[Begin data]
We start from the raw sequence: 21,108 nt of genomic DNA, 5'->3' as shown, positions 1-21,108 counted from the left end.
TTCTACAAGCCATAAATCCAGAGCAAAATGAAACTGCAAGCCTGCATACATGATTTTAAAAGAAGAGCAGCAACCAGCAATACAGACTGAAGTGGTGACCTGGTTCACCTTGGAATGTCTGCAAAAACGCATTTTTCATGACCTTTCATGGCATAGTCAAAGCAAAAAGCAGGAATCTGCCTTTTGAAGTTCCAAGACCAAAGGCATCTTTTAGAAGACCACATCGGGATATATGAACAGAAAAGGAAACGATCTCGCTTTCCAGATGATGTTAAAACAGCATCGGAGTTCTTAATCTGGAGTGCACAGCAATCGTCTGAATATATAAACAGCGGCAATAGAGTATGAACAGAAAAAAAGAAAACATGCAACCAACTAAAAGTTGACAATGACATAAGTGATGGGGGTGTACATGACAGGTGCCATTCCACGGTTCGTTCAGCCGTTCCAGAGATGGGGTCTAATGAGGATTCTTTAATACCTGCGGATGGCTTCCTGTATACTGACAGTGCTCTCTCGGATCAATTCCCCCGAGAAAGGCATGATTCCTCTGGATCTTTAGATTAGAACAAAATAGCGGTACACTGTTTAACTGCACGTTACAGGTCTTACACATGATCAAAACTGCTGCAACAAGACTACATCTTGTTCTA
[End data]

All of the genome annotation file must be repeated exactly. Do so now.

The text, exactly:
We start from the raw sequence: 21,108 nt of genomic DNA, 5'->3' as shown, positions 1-21,108 counted from the left end.
TTCTACAAGCCATAAATCCAGAGCAAAATGAAACTGCAAGCCTGCATACATGATTTTAAAAGAAGAGCAGCAACCAGCAATACAGACTGAAGTGGTGACCTGGTTCACCTTGGAATGTCTGCAAAAACGCATTTTTCATGACCTTTCATGGCATAGTCAAAGCAAAAAGCAGGAATCTGCCTTTTGAAGTTCCAAGACCAAAGGCATCTTTTAGAAGACCACATCGGGATATATGAACAGAAAAGGAAACGATCTCGCTTTCCAGATGATGTTAAAACAGCATCGGAGTTCTTAATCTGGAGTGCACAGCAATCGTCTGAATATATAAACAGCGGCAATAGAGTATGAACAGAAAAAAAGAAAACATGCAACCAACTAAAAGTTGACAATGACATAAGTGATGGGGGTGTACATGACAGGTGCCATTCCACGGTTCGTTCAGCCGTTCCAGAGATGGGGTCTAATGAGGATTCTTTAATACCTGCGGATGGCTTCCTGTATACTGACAGTGCTCTCTCGGATCAATTCCCCCGAGAAAGGCATGATTCCTCTGGATCTTTAGATTAGAACAAAATAGCGGTACACTGTTTAACTGCACGTTACAGGTCTTACACATGATCAAAACTGCTGCAACAAGACTACATCTTGTTCTA